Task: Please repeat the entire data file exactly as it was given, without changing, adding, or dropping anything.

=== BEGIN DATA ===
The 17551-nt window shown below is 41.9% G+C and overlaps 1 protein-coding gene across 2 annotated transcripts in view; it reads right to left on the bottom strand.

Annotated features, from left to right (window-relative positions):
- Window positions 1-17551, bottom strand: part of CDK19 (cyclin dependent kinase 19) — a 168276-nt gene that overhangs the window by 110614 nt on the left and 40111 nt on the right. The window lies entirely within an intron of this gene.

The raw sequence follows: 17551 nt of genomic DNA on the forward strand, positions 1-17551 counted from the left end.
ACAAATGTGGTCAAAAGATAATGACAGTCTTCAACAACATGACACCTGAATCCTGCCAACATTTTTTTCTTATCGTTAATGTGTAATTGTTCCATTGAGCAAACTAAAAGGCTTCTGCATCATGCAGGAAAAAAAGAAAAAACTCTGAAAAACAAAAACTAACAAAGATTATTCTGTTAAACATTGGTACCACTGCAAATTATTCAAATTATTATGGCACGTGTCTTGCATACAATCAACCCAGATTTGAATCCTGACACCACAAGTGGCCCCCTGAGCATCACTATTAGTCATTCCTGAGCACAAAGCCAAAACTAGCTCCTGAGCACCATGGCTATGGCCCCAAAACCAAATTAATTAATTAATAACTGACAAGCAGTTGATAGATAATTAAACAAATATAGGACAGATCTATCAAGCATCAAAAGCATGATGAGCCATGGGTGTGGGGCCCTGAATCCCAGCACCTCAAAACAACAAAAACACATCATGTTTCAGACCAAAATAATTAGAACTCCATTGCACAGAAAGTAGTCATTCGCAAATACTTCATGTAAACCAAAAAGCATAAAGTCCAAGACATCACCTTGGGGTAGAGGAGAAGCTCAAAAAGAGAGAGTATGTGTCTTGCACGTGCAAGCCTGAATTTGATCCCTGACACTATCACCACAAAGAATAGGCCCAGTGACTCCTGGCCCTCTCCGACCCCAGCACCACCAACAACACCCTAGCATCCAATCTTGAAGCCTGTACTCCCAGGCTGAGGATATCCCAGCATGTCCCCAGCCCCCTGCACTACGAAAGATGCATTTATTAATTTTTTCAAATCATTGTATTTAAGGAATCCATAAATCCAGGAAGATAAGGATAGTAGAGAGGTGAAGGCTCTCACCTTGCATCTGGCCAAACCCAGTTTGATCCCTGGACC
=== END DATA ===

The 17551-nt window shown below is 41.9% G+C and overlaps 1 protein-coding gene across 2 annotated transcripts in view; it reads right to left on the bottom strand.

Annotated features, from left to right (window-relative positions):
- Window positions 1-17551, bottom strand: part of CDK19 (cyclin dependent kinase 19) — a 168276-nt gene that overhangs the window by 110614 nt on the left and 40111 nt on the right. The window lies entirely within an intron of this gene.

The raw sequence follows: 17551 nt of genomic DNA on the forward strand, positions 1-17551 counted from the left end.
ACAAATGTGGTCAAAAGATAATGACAGTCTTCAACAACATGACACCTGAATCCTGCCAACATTTTTTTCTTATCGTTAATGTGTAATTGTTCCATTGAGCAAACTAAAAGGCTTCTGCATCATGCAGGAAAAAAAGAAAAAACTCTGAAAAACAAAAACTAACAAAGATTATTCTGTTAAACATTGGTACCACTGCAAATTATTCAAATTATTATGGCACGTGTCTTGCATACAATCAACCCAGATTTGAATCCTGACACCACAAGTGGCCCCCTGAGCATCACTATTAGTCATTCCTGAGCACAAAGCCAAAACTAGCTCCTGAGCACCATGGCTATGGCCCCAAAACCAAATTAATTAATTAATAACTGACAAGCAGTTGATAGATAATTAAACAAATATAGGACAGATCTATCAAGCATCAAAAGCATGATGAGCCATGGGTGTGGGGCCCTGAATCCCAGCACCTCAAAACAACAAAAACACATCATGTTTCAGACCAAAATAATTAGAACTCCATTGCACAGAAAGTAGTCATTCGCAAATACTTCATGTAAACCAAAAAGCATAAAGTCCAAGACATCACCTTGGGGTAGAGGAGAAGCTCAAAAAGAGAGAGTATGTGTCTTGCACGTGCAAGCCTGAATTTGATCCCTGACACTATCACCACAAAGAATAGGCCCAGTGACTCCTGGCCCTCTCCGACCCCAGCACCACCAACAACACCCTAGCATCCAATCTTGAAGCCTGTACTCCCAGGCTGAGGATATCCCAGCATGTCCCCAGCCCCCTGCACTACGAAAGATGCATTTATTAATTTTTTCAAATCATTGTATTTAAGGAATCCATAAATCCAGGAAGATAAGGATAGTAGAGAGGTGAAGGCTCTCACCTTGCATCTGGCCAAACCCAGTTTGATCCCTGGACC